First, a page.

New Delhi: India is unlikely to provide any worthwhile subsidy on wheat export once the over two-year-old ban is lifted even as speculation is rife that the country may extend dole-outs for offloading its huge reserves to create storage space for fresh crops.
The Centre may instead enhance supply in the domestic market and pass on the benefit of huge stocks to people through its different schemes if it is to offload wheat at a subsidised rate in the international market.
“We may not export it at a subsidised rate after the ban is lifted. If the global prices are lower and demand is less, we may sell it in the domestic market and raise allocation under different schemes to ensure that prices are kept in check,” a senior government official said.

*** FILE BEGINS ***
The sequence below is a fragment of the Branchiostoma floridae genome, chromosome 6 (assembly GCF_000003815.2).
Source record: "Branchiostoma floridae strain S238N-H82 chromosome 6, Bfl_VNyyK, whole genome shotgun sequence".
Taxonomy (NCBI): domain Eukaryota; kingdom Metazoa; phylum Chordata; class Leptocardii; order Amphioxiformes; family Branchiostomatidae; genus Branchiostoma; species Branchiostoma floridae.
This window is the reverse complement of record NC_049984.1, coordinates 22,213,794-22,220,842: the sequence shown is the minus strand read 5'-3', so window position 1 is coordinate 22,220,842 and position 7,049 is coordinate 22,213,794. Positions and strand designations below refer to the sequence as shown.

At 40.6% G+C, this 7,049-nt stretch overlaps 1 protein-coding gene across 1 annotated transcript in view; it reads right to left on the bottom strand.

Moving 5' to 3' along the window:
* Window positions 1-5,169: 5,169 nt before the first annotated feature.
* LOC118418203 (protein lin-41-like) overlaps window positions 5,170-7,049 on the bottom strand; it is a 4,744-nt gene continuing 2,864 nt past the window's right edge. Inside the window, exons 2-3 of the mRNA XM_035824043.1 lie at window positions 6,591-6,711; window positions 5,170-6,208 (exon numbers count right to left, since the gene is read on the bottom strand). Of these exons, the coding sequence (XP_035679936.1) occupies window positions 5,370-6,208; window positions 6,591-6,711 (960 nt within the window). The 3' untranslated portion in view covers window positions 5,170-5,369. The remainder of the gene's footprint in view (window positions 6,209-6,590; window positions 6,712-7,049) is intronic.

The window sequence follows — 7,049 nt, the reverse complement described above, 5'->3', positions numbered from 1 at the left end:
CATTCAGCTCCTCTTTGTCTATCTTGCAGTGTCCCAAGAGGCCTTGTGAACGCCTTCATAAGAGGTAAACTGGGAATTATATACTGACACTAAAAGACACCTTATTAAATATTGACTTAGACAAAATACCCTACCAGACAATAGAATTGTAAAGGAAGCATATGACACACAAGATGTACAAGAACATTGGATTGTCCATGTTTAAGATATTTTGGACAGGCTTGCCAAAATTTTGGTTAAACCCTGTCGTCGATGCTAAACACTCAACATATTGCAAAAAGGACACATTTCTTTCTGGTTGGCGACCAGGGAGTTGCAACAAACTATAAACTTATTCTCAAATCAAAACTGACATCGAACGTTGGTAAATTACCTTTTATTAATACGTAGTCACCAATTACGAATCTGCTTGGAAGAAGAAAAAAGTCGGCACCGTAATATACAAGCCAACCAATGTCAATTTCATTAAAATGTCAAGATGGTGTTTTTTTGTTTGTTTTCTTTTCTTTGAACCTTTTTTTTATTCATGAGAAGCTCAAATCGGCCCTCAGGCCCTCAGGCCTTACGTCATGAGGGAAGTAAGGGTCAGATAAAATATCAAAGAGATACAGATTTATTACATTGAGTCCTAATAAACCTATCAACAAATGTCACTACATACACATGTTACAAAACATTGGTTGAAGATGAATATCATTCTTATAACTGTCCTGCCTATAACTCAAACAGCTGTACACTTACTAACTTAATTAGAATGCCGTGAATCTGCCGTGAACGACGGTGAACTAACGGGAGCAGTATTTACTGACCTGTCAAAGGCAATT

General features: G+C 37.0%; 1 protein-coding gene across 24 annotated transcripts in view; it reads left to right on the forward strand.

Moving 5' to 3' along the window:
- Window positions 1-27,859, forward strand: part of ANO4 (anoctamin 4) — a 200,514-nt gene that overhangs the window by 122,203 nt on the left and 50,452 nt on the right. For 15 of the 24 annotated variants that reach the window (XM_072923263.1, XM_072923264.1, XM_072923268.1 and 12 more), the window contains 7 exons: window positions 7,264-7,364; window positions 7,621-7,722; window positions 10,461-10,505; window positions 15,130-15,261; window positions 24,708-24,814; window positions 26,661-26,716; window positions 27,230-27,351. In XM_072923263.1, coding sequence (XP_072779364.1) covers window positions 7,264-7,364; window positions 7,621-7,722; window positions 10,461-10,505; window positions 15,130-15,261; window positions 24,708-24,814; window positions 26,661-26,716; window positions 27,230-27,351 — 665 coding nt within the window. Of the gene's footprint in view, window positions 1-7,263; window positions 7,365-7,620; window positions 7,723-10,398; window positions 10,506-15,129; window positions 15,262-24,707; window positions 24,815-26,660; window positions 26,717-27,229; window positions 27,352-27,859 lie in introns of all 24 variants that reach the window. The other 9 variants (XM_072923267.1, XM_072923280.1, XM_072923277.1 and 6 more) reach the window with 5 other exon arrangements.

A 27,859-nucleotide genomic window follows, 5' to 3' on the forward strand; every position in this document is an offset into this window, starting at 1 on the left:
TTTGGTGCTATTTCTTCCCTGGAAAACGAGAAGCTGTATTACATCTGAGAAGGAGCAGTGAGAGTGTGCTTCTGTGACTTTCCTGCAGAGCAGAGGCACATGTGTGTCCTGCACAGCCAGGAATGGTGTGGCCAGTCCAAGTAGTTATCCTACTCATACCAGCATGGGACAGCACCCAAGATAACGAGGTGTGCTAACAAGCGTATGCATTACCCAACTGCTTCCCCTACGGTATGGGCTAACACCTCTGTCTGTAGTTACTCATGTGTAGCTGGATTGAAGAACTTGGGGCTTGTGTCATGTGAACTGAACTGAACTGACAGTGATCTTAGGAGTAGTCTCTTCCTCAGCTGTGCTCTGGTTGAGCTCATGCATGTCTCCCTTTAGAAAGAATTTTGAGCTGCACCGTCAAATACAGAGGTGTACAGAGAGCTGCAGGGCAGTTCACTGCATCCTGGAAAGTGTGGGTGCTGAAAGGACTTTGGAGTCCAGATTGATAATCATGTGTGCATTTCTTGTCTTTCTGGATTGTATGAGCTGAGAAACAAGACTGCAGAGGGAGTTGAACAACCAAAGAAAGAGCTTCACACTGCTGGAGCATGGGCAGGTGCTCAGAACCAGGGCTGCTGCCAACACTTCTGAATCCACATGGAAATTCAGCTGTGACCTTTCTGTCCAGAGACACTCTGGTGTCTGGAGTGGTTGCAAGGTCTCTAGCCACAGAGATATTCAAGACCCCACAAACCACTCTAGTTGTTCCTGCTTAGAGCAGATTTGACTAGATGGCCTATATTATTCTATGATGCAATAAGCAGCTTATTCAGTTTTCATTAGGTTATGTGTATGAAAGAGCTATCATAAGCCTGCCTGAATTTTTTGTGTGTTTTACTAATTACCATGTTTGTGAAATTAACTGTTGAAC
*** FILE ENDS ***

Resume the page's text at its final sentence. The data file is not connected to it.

“If we are to extend subsidy to export, why should we not provide the dole-out in the domestic market and benefit our own people,” he added.
The government did not lift the ban on wheat exports, slapped in February 2007, even after building huge stocks as it played safe and did not want a repetition of the situation in 2006 and 2007 when India had to import a total of 73 lakh tonnes at higher prices to meet domestic demand, he said.
Earlier, the US Department of Agriculture (USDA) had said that India might need to extend an export subsidy as Indian wheat would otherwise be uncompetitive because of the high local support price of Rs1,080 a quintal.